The greatest difference between effective and anemic Christianity is prayer. The most fruitful soulwinners are those who make much of prayer. The greatest preachers of the gospel and missionaries of the cross are those who pray long and often. Everyday believers who walk in the power and miracles of God are people who see prayer, not as a series of isolated acts but as an attitude of life.
Without a doubt, prayer is the greatest art in the world, a holy art that only needs to be learned and practiced.The greatest difference between effective and anemic Christianity, is prayer. The most fruitful soul winners are those who make much of prayer. The greatest preachers of the gospel and missionaries of the cross are those who pray long and often. Everyday believers who walk in the power and miracles of God are people who see prayer as an attitude of life, not as a series of isolated acts.To succeed at prayer is to realize that heaven is not far from earth. It is the ability to bend the arm of God.Join with best-selling author Dr. Herbert Lockyer as he sets out to study the nature of prayer, and to better understand the simplicity and effectiveness of heartfelt communication with God.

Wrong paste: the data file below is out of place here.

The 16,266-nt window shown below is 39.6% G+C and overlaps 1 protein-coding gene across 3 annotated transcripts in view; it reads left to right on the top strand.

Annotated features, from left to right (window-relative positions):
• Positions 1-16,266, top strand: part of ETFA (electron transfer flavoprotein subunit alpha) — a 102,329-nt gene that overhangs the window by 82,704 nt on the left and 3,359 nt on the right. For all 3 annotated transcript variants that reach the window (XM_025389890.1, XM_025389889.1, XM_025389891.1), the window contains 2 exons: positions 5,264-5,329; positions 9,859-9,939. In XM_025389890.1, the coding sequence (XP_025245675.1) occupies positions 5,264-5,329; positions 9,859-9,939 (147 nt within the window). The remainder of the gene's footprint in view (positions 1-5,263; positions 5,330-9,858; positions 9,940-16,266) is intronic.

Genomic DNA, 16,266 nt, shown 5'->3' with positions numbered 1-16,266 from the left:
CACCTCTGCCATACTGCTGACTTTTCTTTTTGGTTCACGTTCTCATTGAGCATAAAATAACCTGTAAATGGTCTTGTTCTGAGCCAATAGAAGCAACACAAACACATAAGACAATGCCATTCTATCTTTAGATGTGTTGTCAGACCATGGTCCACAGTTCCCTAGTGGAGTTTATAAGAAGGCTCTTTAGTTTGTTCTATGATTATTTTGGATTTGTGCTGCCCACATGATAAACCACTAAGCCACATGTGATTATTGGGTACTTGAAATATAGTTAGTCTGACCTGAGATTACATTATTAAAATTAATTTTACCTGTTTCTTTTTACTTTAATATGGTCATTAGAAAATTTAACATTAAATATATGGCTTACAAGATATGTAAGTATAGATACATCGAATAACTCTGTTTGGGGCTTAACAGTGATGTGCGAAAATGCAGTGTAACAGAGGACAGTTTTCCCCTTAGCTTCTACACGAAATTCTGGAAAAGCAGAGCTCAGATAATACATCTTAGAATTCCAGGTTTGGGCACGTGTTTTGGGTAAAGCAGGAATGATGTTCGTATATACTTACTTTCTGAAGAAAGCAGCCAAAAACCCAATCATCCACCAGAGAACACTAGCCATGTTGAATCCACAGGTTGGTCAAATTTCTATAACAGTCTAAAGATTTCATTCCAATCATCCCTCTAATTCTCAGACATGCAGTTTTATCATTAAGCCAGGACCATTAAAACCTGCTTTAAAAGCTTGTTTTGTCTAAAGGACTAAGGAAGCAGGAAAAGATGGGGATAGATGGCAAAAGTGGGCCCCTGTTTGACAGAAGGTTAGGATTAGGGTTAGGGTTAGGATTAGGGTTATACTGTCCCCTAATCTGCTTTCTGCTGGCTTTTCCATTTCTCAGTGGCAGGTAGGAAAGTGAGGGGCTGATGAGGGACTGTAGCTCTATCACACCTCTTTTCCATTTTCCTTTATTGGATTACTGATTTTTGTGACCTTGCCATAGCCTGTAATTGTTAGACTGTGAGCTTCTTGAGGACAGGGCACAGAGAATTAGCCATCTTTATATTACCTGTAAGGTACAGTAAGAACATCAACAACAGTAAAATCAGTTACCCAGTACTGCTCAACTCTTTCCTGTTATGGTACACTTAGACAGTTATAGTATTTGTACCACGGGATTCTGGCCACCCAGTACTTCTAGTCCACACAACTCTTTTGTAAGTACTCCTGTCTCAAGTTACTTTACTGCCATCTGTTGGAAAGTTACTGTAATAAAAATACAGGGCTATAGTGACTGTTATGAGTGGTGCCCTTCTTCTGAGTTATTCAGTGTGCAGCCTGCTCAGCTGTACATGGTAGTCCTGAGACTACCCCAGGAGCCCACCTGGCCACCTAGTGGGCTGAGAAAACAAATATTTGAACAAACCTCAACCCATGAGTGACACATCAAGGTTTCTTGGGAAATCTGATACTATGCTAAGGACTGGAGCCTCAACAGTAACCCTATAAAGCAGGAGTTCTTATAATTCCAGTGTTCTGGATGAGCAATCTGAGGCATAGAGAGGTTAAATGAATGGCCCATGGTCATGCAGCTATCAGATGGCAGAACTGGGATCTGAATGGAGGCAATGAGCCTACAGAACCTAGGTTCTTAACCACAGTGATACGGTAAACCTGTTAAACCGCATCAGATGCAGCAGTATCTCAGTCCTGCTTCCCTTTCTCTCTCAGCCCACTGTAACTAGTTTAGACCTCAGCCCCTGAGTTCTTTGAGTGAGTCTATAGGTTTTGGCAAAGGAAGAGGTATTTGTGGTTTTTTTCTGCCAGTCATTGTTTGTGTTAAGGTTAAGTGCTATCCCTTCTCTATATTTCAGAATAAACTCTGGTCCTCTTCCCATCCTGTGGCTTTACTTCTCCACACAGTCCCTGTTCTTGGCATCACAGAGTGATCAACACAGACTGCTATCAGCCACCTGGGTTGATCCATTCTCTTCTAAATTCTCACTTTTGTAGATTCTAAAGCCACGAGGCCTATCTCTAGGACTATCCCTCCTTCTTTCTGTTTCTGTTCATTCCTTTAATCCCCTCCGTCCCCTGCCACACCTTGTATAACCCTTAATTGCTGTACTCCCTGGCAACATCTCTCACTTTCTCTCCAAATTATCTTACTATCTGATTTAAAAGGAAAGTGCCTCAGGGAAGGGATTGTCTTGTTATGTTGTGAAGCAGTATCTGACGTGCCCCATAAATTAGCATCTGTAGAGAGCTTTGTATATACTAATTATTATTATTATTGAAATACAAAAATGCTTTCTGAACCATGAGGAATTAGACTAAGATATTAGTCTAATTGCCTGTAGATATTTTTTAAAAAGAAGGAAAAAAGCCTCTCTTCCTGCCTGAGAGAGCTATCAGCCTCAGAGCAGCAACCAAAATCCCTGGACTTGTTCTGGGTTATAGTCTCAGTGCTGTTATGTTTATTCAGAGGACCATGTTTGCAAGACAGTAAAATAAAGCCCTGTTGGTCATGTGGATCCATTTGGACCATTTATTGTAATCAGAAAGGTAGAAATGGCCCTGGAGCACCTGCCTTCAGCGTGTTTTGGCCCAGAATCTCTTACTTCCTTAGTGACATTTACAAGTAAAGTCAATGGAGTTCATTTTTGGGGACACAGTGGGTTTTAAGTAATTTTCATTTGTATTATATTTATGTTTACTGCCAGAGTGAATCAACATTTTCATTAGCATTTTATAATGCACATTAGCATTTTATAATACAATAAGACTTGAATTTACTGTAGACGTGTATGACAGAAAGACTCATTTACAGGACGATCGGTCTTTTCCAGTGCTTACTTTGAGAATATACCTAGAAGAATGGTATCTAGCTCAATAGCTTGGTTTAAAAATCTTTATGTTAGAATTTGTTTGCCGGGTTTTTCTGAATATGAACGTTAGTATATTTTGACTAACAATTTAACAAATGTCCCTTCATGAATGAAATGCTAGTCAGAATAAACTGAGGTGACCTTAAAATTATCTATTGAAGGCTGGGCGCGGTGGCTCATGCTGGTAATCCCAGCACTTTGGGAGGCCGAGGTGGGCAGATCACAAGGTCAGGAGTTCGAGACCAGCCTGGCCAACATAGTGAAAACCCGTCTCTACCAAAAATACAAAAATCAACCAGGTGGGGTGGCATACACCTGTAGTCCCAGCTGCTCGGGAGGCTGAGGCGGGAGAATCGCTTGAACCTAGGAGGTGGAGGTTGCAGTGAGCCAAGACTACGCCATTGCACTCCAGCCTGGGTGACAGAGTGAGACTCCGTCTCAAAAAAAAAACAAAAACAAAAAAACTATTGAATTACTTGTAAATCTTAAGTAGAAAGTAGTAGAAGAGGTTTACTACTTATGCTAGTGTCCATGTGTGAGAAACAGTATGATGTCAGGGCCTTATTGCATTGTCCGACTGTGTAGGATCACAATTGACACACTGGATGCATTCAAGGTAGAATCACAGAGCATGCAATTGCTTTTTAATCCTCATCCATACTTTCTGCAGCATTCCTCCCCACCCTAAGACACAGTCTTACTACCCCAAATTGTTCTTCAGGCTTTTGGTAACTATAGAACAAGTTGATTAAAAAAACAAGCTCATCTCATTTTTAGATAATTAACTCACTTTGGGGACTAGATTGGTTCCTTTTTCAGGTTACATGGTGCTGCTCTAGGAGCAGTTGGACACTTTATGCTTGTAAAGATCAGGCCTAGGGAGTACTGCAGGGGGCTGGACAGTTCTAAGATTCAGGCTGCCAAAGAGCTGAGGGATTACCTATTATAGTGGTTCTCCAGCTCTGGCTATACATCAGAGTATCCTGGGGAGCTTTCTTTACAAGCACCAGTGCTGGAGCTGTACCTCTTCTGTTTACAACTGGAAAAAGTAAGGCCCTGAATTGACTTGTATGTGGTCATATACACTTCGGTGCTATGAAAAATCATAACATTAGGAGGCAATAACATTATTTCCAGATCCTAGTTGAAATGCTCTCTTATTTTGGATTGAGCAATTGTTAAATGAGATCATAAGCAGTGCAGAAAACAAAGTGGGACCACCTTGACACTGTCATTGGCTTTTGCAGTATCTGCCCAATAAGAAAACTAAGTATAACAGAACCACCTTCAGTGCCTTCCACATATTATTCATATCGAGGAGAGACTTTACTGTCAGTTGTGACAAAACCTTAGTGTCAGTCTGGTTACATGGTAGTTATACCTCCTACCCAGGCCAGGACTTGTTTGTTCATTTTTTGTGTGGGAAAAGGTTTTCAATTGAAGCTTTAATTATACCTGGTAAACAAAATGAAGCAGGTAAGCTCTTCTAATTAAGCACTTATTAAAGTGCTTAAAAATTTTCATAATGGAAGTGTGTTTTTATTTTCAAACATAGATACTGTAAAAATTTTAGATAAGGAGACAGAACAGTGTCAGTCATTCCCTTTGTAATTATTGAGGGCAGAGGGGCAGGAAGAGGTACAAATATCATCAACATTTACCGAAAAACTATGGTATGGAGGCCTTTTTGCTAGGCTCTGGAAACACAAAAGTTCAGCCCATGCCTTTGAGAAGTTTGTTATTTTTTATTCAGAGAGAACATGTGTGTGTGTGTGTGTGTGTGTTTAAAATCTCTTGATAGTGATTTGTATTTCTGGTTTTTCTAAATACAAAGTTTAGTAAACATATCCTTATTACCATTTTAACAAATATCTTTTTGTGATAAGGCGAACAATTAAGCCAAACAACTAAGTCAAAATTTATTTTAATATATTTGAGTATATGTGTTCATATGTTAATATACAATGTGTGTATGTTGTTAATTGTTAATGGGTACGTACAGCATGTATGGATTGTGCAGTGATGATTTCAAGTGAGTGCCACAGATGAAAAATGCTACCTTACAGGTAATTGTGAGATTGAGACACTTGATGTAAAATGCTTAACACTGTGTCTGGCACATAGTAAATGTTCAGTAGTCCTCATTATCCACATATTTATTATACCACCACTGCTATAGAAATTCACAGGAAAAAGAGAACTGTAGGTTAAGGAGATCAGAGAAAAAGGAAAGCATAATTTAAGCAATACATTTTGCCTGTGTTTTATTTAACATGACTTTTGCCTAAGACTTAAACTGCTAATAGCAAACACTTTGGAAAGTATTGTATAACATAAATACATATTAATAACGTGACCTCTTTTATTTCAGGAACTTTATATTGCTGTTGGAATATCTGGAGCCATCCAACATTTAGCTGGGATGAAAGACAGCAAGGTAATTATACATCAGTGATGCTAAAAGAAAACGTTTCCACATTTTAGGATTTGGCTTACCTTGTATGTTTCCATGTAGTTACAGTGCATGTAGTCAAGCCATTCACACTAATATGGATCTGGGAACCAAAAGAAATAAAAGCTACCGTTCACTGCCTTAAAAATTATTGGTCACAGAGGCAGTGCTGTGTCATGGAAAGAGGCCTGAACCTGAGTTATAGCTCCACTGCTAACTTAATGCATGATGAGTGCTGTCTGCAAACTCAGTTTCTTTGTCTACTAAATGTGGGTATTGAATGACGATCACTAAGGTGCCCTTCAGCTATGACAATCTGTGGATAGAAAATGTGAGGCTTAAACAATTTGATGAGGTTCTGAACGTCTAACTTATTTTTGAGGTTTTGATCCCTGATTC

When Dr. Herbert Lockyer (1886And#8211;1984) was first deciding on a career, he considered becoming an actor. Tall and well-spoken, he seemed a natural for the theater. But the Lord had something better in mind. Instead of the stage, God called Herbert to the pulpit, where as a pastor, Bible teacher, and author of more than fifty books, he touched the hearts and lives of millions of people.Dr. Lockyer held pastorates in Scotland and England for twenty-five years. As pastor of Leeds Road Baptist Church in Bradford, England, he became a leader in the Keswick Higher Life Movement, which emphasized the significance of living in the fullness of the Holy Spirit. This led to an invitation to speak at the Moody Bible Institute's fiftieth anniversary in 1936. His warm reception at that event led to his ministry in the United States. He received honorary degrees from both the Northwestern Evangelical Seminary and the International Academy in London. In 1955, he returned to England, where he lived for many years. He then returned to the United States, where he spent the final years of his life in Colorado Springs, Colorado, with his son, the Rev. Herbert Lockyer Jr., a Presbyterian minister who became his editor.